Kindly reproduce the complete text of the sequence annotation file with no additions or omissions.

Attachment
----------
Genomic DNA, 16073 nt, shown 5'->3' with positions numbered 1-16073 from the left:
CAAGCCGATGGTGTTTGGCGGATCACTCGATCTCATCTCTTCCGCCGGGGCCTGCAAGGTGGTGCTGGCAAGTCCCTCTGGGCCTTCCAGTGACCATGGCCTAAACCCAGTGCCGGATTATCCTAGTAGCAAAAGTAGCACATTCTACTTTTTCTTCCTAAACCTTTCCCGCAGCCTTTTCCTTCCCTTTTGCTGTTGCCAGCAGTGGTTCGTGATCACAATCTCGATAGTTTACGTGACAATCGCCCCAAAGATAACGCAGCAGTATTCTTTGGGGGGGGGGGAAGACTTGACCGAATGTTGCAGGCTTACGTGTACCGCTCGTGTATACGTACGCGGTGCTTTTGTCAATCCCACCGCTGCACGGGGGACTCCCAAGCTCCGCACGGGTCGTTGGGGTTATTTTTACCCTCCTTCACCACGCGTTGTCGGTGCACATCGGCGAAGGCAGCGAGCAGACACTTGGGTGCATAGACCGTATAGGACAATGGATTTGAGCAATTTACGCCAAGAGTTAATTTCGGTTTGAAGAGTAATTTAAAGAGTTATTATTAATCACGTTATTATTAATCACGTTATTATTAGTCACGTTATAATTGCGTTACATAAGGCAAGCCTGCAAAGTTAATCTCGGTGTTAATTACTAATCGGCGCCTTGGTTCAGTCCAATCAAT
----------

Genomic DNA, 16073 nt, shown 5'->3' with positions numbered 1-16073 from the left:
CAAGCCGATGGTGTTTGGCGGATCACTCGATCTCATCTCTTCCGCCGGGGCCTGCAAGGTGGTGCTGGCAAGTCCCTCTGGGCCTTCCAGTGACCATGGCCTAAACCCAGTGCCGGATTATCCTAGTAGCAAAAGTAGCACATTCTACTTTTTCTTCCTAAACCTTTCCCGCAGCCTTTTCCTTCCCTTTTGCTGTTGCCAGCAGTGGTTCGTGATCACAATCTCGATAGTTTACGTGACAATCGCCCCAAAGATAACGCAGCAGTATTCTTTGGGGGGGGGGGAAGACTTGACCGAATGTTGCAGGCTTACGTGTACCGCTCGTGTATACGTACGCGGTGCTTTTGTCAATCCCACCGCTGCACGGGGGACTCCCAAGCTCCGCACGGGTCGTTGGGGTTATTTTTACCCTCCTTCACCACGCGTTGTCGGTGCACATCGGCGAAGGCAGCGAGCAGACACTTGGGTGCATAGACCGTATAGGACAATGGATTTGAGCAATTTACGCCAAGAGTTAATTTCGGTTTGAAGAGTAATTTAAAGAGTTATTATTAATCACGTTATTATTAATCACGTTATTATTAGTCACGTTATAATTGCGTTACATAAGGCAAGCCTGCAAAGTTAATCTCGGTGTTAATTACTAATCGGCGCCTTGGTTCAGTCCAATCAAT